All across the village, sewing machines whirred as each quilter made the blocks as directed by Hettie. The next day, the true work began. In exchange for copious amounts of tea and biscuits, the Mexenby quilters sat at the large frame and they stitched Jax’s quilt. Chat remained at a minimum as they concentrated on the pattern. Mildred was right. A quilt like this was better made with many hands. Quilts were magical like that. They forged friendships within groups, and love flowed into each stitch, which the recipient felt when they wrapped themselves in the end product. A hug from the community; proof they were seen and not alone. Hettie believed whoever this child was, they’d need it more than most. With Jax’s package still lodged in her pocket, she wasn’t the only one to think this. 

Time progressed, as did the quilt. Stitches indented the material and brought the patterns alive. Did the quilters realise amongst the swirls and curves, they’d sewn several runic motifs into the fabric as instructed by Jax? No one mentioned them, to her relief. Hettie didn’t know the meanings despite, according to Mildred, the motifs being common in older quilts and garments made by those in the village. 

“Just because you think you brought this quilting idea back from your globetrotting to America, generations before you made them here, we just didn’t rave about it,” she’d muttered when Hettie commented about them. Hettie hadn’t dared disagree. She still needed her great aunt’s help.

On the ninth night, the women snipped off their threads and placed their needles into their pincushions for the last time. 

“Well, it’s done, apart from the final strip of binding,” Jennie stated. “Are you sure you don’t want us to stay and help? It’ll be quicker.” She failed to hide her judgement that Hettie was a slow stitcher. 

“No, it’s fine. I can finish up. Thank you all. I’m sure Jax will appreciate it.”

This was met with low chuckles and Jennie shook her head. “Doubt it, love. But the kid might.”

With that, the women left with a murmur of goodnights until only Hettie remained.

Could she do what Jax required? The precise and bizarre instructions from Mildred bore a heavy responsibility. Maybe she could take the unfinished quilt to Jax to let her do the required ritual. A few mismatched, ugly stitches wouldn’t matter, would they? She was the witch, after all.

“Don’t even think about it” A frigid blast cooled Hettie’s shoulder with Mildred’s arrival. “Jax trusts you. Besides, you wouldn’t be the first Henderson to do it on behalf of the witches on the hill.”

Hettie raised her eyebrow. It was the first time she had heard about anything about a connection between her ancestors and the Mexenby witch legend. There was no time to question Mildred now. The last section needed doing. Hettie flung the blind open, flooding the room with moonlight and she unwrapped Jax’s package revealing an old coin, a tiny pouch of herbs, several dried apple seeds from the Speedwell orchard, and a bobbin of thread. Under Aunt Mildred’s guidance, she lit a candle and whispered the words from Jax’s scrawled note.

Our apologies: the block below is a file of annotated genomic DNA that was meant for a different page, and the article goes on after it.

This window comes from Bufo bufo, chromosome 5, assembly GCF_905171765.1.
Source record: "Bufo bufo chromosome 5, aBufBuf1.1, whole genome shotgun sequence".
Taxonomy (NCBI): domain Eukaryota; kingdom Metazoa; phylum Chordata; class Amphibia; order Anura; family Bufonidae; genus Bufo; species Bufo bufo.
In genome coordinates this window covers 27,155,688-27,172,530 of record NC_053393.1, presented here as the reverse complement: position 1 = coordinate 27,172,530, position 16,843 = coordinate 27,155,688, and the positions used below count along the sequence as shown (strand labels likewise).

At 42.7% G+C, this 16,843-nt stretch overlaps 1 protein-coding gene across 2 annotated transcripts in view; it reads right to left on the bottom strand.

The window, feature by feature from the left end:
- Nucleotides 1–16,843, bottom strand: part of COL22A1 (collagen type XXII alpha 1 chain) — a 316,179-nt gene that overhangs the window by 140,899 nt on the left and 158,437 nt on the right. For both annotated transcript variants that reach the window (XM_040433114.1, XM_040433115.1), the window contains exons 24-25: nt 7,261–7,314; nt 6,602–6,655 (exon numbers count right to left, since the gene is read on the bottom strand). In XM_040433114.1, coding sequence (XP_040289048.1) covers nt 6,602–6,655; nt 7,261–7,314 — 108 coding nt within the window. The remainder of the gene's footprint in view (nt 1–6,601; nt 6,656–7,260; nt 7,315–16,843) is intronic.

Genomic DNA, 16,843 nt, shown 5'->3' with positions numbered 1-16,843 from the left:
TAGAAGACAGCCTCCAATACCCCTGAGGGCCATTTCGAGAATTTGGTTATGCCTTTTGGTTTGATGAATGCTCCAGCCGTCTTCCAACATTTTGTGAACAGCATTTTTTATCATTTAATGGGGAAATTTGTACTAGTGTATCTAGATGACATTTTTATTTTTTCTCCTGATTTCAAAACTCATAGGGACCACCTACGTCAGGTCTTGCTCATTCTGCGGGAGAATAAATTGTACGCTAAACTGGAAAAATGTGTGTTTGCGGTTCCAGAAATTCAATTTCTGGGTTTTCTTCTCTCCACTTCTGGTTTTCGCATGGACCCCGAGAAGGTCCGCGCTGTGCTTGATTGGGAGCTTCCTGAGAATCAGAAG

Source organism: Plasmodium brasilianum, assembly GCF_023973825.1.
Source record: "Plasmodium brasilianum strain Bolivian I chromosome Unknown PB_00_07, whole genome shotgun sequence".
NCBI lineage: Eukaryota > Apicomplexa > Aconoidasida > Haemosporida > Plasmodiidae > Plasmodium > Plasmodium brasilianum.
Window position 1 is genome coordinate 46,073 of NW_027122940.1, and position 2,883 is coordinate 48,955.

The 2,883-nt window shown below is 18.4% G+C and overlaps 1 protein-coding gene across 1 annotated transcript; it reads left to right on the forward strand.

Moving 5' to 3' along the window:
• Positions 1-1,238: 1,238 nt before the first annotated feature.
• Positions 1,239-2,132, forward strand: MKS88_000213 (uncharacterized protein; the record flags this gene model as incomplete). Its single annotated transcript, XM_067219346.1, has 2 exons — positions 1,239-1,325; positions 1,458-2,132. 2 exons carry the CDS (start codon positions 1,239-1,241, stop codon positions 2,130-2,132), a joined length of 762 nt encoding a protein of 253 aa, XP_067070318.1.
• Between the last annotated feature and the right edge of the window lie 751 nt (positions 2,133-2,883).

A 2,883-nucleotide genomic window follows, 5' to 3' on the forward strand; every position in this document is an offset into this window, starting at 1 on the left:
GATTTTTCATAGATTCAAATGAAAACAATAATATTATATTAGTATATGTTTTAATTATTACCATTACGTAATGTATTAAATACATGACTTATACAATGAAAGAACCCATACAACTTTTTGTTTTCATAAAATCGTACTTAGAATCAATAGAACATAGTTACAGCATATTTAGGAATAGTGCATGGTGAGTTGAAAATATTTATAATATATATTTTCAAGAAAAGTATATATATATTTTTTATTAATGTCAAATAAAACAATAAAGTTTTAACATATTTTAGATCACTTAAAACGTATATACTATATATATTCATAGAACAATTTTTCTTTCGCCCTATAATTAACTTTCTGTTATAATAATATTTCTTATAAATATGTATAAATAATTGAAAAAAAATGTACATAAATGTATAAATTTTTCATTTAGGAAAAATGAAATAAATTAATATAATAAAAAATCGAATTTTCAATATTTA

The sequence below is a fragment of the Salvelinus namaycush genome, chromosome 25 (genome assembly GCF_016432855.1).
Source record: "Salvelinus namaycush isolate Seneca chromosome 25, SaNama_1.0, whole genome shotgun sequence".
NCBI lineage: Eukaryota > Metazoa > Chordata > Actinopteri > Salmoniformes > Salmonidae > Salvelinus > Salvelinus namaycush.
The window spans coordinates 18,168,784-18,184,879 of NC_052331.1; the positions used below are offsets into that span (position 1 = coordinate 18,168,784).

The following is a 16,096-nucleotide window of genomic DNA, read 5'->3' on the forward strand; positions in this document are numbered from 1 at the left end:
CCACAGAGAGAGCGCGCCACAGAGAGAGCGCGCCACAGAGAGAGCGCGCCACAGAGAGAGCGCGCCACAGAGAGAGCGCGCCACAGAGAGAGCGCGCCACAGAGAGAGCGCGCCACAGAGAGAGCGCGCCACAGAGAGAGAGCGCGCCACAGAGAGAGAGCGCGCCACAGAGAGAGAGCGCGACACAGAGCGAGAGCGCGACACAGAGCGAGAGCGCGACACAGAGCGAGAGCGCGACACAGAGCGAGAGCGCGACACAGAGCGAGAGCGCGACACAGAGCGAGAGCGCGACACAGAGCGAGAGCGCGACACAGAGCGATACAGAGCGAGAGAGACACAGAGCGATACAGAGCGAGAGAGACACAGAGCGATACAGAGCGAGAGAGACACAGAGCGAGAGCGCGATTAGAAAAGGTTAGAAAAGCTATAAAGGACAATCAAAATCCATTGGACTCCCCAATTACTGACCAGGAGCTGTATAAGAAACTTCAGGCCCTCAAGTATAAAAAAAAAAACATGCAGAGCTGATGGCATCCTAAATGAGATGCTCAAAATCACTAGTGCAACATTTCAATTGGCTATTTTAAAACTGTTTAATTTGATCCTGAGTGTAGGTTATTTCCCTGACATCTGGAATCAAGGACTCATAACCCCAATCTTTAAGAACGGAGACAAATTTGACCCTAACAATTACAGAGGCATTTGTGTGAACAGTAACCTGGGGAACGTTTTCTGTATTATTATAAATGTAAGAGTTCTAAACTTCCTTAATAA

“Well, you need to say it louder than that, dear,” Mildred interrupted “and say it as if you mean it. Intention sets the magic.”

Hettie took a deep breath and despite feeling ridiculous, repeated the words. Maybe magic was as real as the ghost haunting her shop. It was worth a go. She blew out the candle and passed the needle through the smoke three times before threading it with Jax’s cotton.

She slipped the coin, and pouch of herbs into the embedded secret pocket she’d made earlier in the quilt and added the seeds into the binding. With Jax’s words lingering in the air, Hettie finished the last stiches as dawn broke on the day of the deadline.

Wrapped in brown paper and neatly tied with ribbon, Hettie popped the quilt under the counter for collection, but Jax didn’t come. A week passed and another before news of Jax’s son’s fatal accident sent shockwaves through the village. Jax retreated into further solitude refusing to talk to anyone including Larry. A month went by and then several. After a year Hettie placed the package in a cupboard. Apart from the occasional visit from a spider or two, it lay forgotten for the next four years.

A sweet aroma of apples hung in the air and Hettie’s new electronic till refused to work. She snapped at Mildred whose mutterings made it hard to think. Jennie stomped down the stairs to complain the kettle refused to boil. They looked at each other, aware of a shift in the air.

“Jax” they said together. Jennie stood on guard while Hettie rushed to the cupboard to retrieve the forgotten order.

The bell tinkled above the door when it opened.

It wasn’t Jax.

A young woman in a vibrant pink jumpsuit stepped in clutching the hand of a young girl. Hettie knew before anything was said. The air hummed as the girl hopped from one foot to another. A sprig of Speedwell apple blossom tucked into her golden hair confirmed the thought.